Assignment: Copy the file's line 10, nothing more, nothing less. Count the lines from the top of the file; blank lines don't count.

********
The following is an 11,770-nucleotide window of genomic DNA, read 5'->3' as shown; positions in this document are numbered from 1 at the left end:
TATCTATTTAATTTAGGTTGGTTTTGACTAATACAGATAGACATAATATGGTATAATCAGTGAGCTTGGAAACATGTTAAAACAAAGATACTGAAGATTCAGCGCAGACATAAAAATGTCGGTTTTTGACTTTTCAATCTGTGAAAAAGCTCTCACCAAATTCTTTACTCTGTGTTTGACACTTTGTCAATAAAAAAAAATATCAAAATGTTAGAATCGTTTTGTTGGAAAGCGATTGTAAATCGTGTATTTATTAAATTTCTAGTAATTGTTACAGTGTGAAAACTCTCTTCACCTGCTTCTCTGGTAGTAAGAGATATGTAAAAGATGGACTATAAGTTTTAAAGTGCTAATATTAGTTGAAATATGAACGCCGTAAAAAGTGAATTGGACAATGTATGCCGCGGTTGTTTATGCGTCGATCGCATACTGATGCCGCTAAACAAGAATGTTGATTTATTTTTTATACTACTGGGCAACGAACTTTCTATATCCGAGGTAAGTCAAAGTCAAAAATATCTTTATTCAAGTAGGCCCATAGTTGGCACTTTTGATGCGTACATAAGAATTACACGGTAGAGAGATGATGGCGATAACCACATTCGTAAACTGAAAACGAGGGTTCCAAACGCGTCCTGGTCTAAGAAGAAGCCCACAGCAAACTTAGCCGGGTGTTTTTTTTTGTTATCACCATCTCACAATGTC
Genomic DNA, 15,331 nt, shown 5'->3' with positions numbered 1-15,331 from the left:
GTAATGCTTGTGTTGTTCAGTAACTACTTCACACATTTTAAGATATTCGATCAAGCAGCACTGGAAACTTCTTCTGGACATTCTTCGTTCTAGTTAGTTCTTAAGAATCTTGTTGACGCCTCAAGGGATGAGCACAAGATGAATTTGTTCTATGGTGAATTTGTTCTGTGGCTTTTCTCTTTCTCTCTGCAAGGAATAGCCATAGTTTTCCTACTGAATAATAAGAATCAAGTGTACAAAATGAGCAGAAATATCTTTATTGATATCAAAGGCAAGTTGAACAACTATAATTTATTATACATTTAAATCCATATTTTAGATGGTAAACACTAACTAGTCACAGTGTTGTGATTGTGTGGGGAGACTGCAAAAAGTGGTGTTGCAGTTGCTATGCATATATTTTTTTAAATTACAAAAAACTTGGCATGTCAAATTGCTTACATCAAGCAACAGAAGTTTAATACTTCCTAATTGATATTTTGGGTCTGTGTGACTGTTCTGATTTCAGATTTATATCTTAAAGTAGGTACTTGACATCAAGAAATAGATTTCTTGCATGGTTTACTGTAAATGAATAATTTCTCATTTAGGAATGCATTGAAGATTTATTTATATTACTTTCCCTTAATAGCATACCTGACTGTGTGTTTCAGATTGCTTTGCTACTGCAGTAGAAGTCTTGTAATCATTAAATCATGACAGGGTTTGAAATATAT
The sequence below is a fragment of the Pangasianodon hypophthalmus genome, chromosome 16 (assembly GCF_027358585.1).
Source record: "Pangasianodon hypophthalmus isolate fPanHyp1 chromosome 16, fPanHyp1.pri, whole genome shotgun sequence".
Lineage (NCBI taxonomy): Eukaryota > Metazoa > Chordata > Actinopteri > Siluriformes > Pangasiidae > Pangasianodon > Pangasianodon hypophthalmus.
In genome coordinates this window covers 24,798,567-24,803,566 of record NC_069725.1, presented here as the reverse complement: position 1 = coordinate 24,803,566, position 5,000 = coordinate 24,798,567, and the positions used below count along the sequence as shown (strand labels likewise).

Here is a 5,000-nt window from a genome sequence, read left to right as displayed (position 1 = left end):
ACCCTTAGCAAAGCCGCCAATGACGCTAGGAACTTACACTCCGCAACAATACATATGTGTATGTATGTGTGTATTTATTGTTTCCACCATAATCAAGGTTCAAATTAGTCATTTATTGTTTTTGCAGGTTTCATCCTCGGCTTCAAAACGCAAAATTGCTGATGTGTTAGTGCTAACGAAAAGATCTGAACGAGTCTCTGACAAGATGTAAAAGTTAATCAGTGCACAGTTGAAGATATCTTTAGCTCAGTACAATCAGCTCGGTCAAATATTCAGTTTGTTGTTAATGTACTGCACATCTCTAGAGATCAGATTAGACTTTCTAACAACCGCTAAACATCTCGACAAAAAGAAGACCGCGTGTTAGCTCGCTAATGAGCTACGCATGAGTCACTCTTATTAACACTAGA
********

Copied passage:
ACCCTTAGCAAAGCCGCCAATGACGCTAGGAACTTACACTCCGCAACAATACATATGTGTATGTATGTGTGTATTTATTGTTTCCACCATAATCAAGGTTCAAATTAGTCATTTATTGTTTTTGCAGGTTTCATCCTCGGCTTCAAAACGCAAAATTGCTGATGTGTTAGTGCTAACGAAAAGATCTGAACGAGTCTCTGACAAGATGTAAAAGTTAATCAGTGCACAGTTGAAGATATCTTTAGCTCAGTACAATCAGCTCGGTCAAATATTCAGTTTGTTGTTAATGTACTGCACATCTCTAGAGATCAGATTAGACTTTCTAACAACCGCTAAACATCTCGACAAAAAGAAGACCGCGTGTTAGCTCGCTAATGAGCTACGCATGAGTCACTCTTATTAACACTAGA